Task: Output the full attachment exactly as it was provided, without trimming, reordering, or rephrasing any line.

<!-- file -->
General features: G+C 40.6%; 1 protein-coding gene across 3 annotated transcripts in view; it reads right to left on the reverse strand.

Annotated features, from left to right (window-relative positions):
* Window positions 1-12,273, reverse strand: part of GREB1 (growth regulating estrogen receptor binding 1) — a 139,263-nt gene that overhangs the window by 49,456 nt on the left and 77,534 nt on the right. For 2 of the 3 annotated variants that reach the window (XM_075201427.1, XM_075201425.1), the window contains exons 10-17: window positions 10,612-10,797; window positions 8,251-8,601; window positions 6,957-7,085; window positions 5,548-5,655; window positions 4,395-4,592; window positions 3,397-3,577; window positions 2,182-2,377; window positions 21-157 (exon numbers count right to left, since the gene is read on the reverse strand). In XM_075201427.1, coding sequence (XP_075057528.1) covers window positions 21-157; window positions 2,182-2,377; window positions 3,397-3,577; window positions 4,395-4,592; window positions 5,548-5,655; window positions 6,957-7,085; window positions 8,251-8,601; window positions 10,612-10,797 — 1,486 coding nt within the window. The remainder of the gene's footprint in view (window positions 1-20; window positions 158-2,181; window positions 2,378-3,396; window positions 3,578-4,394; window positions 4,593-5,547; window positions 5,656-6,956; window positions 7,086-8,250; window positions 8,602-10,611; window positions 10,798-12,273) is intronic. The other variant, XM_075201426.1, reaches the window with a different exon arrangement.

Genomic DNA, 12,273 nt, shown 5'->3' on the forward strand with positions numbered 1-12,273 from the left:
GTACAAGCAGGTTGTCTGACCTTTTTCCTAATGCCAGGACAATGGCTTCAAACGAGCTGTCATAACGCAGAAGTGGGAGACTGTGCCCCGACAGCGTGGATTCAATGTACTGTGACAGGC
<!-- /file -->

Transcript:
General features: G+C 40.6%; 1 protein-coding gene across 3 annotated transcripts in view; it reads right to left on the reverse strand.

Annotated features, from left to right (window-relative positions):
* Window positions 1-12,273, reverse strand: part of GREB1 (growth regulating estrogen receptor binding 1) — a 139,263-nt gene that overhangs the window by 49,456 nt on the left and 77,534 nt on the right. For 2 of the 3 annotated variants that reach the window (XM_075201427.1, XM_075201425.1), the window contains exons 10-17: window positions 10,612-10,797; window positions 8,251-8,601; window positions 6,957-7,085; window positions 5,548-5,655; window positions 4,395-4,592; window positions 3,397-3,577; window positions 2,182-2,377; window positions 21-157 (exon numbers count right to left, since the gene is read on the reverse strand). In XM_075201427.1, coding sequence (XP_075057528.1) covers window positions 21-157; window positions 2,182-2,377; window positions 3,397-3,577; window positions 4,395-4,592; window positions 5,548-5,655; window positions 6,957-7,085; window positions 8,251-8,601; window positions 10,612-10,797 — 1,486 coding nt within the window. The remainder of the gene's footprint in view (window positions 1-20; window positions 158-2,181; window positions 2,378-3,396; window positions 3,578-4,394; window positions 4,593-5,547; window positions 5,656-6,956; window positions 7,086-8,250; window positions 8,602-10,611; window positions 10,798-12,273) is intronic. The other variant, XM_075201426.1, reaches the window with a different exon arrangement.

Genomic DNA, 12,273 nt, shown 5'->3' on the forward strand with positions numbered 1-12,273 from the left:
GTACAAGCAGGTTGTCTGACCTTTTTCCTAATGCCAGGACAATGGCTTCAAACGAGCTGTCATAACGCAGAAGTGGGAGACTGTGCCCCGACAGCGTGGATTCAATGTACTGTGACAGGC